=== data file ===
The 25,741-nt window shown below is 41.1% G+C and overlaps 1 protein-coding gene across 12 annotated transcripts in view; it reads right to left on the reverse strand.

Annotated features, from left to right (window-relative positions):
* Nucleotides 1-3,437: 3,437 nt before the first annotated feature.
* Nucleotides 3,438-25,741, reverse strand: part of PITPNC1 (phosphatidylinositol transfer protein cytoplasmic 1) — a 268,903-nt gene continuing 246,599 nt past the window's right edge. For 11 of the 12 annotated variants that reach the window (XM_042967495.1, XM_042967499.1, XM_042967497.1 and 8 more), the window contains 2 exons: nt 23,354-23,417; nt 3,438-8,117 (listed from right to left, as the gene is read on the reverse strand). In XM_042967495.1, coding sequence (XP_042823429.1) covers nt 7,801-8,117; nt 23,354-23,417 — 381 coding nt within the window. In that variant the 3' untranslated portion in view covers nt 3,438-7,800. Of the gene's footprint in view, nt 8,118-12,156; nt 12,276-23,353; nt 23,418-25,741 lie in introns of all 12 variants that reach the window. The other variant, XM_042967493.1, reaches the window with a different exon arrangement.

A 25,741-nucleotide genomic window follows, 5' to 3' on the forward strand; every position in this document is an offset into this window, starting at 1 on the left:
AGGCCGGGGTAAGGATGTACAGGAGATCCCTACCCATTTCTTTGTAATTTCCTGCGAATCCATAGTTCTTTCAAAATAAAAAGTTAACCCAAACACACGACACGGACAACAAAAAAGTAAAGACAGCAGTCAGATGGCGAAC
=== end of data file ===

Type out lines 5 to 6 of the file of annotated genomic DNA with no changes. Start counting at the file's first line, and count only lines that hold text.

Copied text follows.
A 25,741-nucleotide genomic window follows, 5' to 3' on the forward strand; every position in this document is an offset into this window, starting at 1 on the left:
AGGCCGGGGTAAGGATGTACAGGAGATCCCTACCCATTTCTTTGTAATTTCCTGCGAATCCATAGTTCTTTCAAAATAAAAAGTTAACCCAAACACACGACACGGACAACAAAAAAGTAAAGACAGCAGTCAGATGGCGAAC